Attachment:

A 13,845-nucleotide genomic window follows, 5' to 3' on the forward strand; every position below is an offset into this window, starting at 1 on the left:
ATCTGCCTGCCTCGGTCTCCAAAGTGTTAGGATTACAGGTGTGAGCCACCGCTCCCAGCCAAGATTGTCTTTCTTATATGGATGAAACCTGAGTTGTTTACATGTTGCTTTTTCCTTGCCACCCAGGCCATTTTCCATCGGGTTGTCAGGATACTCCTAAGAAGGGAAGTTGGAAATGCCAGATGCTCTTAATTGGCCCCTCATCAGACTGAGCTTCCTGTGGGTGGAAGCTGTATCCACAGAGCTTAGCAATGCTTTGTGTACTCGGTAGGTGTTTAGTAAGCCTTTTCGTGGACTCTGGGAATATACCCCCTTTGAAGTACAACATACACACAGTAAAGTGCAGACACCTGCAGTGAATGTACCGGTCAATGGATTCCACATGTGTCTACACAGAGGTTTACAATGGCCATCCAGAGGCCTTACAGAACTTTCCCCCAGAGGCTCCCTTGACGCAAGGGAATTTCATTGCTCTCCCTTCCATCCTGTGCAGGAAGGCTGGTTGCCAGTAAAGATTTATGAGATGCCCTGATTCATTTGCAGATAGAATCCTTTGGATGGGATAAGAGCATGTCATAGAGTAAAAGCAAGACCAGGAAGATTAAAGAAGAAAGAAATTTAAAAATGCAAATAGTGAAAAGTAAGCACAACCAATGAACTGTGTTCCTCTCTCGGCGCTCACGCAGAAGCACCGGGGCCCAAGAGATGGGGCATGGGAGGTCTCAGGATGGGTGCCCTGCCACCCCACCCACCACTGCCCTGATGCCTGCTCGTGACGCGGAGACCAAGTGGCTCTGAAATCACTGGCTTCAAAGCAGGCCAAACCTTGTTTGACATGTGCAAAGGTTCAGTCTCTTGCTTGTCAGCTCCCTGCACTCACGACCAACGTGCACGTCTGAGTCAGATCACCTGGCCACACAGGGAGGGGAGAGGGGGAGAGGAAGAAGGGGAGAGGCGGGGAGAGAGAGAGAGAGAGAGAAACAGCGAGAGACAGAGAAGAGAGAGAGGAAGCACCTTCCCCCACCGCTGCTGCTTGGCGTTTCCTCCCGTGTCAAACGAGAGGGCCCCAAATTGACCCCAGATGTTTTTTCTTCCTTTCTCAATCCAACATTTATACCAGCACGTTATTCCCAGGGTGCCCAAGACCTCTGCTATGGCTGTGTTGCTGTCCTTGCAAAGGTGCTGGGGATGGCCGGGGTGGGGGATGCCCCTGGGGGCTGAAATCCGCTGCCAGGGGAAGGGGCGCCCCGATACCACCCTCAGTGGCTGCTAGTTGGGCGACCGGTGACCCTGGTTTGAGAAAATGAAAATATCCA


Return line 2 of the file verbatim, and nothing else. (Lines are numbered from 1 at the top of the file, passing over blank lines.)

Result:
ATCTGCCTGCCTCGGTCTCCAAAGTGTTAGGATTACAGGTGTGAGCCACCGCTCCCAGCCAAGATTGTCTTTCTTATATGGATGAAACCTGAGTTGTTTACATGTTGCTTTTTCCTTGCCACCCAGGCCATTTTCCATCGGGTTGTCAGGATACTCCTAAGAAGGGAAGTTGGAAATGCCAGATGCTCTTAATTGGCCCCTCATCAGACTGAGCTTCCTGTGGGTGGAAGCTGTATCCACAGAGCTTAGCAATGCTTTGTGTACTCGGTAGGTGTTTAGTAAGCCTTTTCGTGGACTCTGGGAATATACCCCCTTTGAAGTACAACATACACACAGTAAAGTGCAGACACCTGCAGTGAATGTACCGGTCAATGGATTCCACATGTGTCTACACAGAGGTTTACAATGGCCATCCAGAGGCCTTACAGAACTTTCCCCCAGAGGCTCCCTTGACGCAAGGGAATTTCATTGCTCTCCCTTCCATCCTGTGCAGGAAGGCTGGTTGCCAGTAAAGATTTATGAGATGCCCTGATTCATTTGCAGATAGAATCCTTTGGATGGGATAAGAGCATGTCATAGAGTAAAAGCAAGACCAGGAAGATTAAAGAAGAAAGAAATTTAAAAATGCAAATAGTGAAAAGTAAGCACAACCAATGAACTGTGTTCCTCTCTCGGCGCTCACGCAGAAGCACCGGGGCCCAAGAGATGGGGCATGGGAGGTCTCAGGATGGGTGCCCTGCCACCCCACCCACCACTGCCCTGATGCCTGCTCGTGACGCGGAGACCAAGTGGCTCTGAAATCACTGGCTTCAAAGCAGGCCAAACCTTGTTTGACATGTGCAAAGGTTCAGTCTCTTGCTTGTCAGCTCCCTGCACTCACGACCAACGTGCACGTCTGAGTCAGATCACCTGGCCACACAGGGAGGGGAGAGGGGGAGAGGAAGAAGGGGAGAGGCGGGGAGAGAGAGAGAGAGAGAGAAACAGCGAGAGACAGAGAAGAGAGAGAGGAAGCACCTTCCCCCACCGCTGCTGCTTGGCGTTTCCTCCCGTGTCAAACGAGAGGGCCCCAAATTGACCCCAGATGTTTTTTCTTCCTTTCTCAATCCAACATTTATACCAGCACGTTATTCCCAGGGTGCCCAAGACCTCTGCTATGGCTGTGTTGCTGTCCTTGCAAAGGTGCTGGGGATGGCCGGGGTGGGGGATGCCCCTGGGGGCTGAAATCCGCTGCCAGGGGAAGGGGCGCCCCGATACCACCCTCAGTGGCTGCTAGTTGGGCGACCGGTGACCCTGGTTTGAGAAAATGAAAATATCCA